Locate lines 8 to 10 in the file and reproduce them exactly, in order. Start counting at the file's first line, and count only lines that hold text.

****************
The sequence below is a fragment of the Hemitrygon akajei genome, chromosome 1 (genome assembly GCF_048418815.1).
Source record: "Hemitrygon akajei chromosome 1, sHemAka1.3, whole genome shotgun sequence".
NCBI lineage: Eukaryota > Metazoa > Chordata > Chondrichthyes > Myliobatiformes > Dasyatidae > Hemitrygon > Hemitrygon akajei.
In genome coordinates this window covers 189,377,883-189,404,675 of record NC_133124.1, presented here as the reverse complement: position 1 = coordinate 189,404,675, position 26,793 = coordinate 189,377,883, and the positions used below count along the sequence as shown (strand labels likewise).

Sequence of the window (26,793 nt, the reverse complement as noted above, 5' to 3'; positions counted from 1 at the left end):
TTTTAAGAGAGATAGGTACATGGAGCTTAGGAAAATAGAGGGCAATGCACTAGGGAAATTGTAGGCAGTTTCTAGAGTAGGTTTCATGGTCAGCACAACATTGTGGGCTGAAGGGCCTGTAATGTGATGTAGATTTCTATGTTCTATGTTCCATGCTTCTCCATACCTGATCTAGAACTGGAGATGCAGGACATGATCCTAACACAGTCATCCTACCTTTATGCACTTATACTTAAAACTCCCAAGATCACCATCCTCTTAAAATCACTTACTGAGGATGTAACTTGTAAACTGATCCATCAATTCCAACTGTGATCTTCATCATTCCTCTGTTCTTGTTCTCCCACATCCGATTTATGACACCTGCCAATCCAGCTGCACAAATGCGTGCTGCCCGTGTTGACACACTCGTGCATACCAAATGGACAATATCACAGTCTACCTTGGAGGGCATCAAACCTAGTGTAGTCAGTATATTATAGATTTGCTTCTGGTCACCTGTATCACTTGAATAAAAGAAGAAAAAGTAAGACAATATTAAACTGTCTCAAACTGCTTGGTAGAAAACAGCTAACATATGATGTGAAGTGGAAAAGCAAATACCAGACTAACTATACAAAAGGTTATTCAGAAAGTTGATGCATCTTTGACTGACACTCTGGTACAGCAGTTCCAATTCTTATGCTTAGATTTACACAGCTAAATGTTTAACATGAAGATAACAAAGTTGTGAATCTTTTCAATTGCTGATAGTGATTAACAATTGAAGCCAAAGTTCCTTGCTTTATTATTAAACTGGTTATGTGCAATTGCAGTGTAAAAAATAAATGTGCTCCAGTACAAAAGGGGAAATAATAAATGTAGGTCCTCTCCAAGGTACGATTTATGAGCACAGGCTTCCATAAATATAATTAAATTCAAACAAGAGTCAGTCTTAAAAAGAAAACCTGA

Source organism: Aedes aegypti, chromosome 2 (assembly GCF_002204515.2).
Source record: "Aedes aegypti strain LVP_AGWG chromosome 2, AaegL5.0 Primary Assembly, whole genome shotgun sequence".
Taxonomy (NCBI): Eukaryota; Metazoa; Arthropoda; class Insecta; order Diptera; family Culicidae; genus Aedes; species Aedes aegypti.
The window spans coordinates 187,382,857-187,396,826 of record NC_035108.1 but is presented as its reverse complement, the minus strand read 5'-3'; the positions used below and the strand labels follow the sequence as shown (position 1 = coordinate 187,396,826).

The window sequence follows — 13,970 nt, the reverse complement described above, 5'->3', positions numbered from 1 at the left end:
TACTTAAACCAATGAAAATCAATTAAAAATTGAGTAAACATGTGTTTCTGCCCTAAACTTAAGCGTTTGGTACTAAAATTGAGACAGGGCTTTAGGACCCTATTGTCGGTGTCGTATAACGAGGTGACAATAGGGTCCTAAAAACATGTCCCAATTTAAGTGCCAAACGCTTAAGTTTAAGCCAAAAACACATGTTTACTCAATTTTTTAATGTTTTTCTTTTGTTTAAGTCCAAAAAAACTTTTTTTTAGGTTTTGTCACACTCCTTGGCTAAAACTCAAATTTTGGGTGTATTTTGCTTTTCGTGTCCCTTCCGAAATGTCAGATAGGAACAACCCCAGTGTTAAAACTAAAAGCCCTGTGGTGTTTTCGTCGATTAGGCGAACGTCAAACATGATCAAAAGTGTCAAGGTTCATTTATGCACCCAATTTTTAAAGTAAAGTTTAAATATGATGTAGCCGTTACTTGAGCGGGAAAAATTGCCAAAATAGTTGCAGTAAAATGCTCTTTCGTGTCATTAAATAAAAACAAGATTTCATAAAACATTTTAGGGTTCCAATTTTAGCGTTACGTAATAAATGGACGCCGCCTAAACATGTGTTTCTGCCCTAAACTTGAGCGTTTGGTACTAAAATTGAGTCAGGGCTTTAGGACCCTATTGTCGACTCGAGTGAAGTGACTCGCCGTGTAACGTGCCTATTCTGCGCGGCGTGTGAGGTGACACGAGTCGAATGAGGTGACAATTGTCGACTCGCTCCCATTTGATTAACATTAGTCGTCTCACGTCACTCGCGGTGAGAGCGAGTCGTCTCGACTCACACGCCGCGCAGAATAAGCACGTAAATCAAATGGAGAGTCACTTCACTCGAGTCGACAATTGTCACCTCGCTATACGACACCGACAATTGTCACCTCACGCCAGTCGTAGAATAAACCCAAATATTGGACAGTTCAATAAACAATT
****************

Source record: "Aedes aegypti strain LVP_AGWG chromosome 2, AaegL5.0 Primary Assembly, whole genome shotgun sequence".
Taxonomy (NCBI): Eukaryota; Metazoa; Arthropoda; class Insecta; order Diptera; family Culicidae; genus Aedes; species Aedes aegypti.
The window spans coordinates 187,382,857-187,396,826 of record NC_035108.1 but is presented as its reverse complement, the minus strand read 5'-3'; the positions used below and the strand labels follow the sequence as shown (position 1 = coordinate 187,396,826).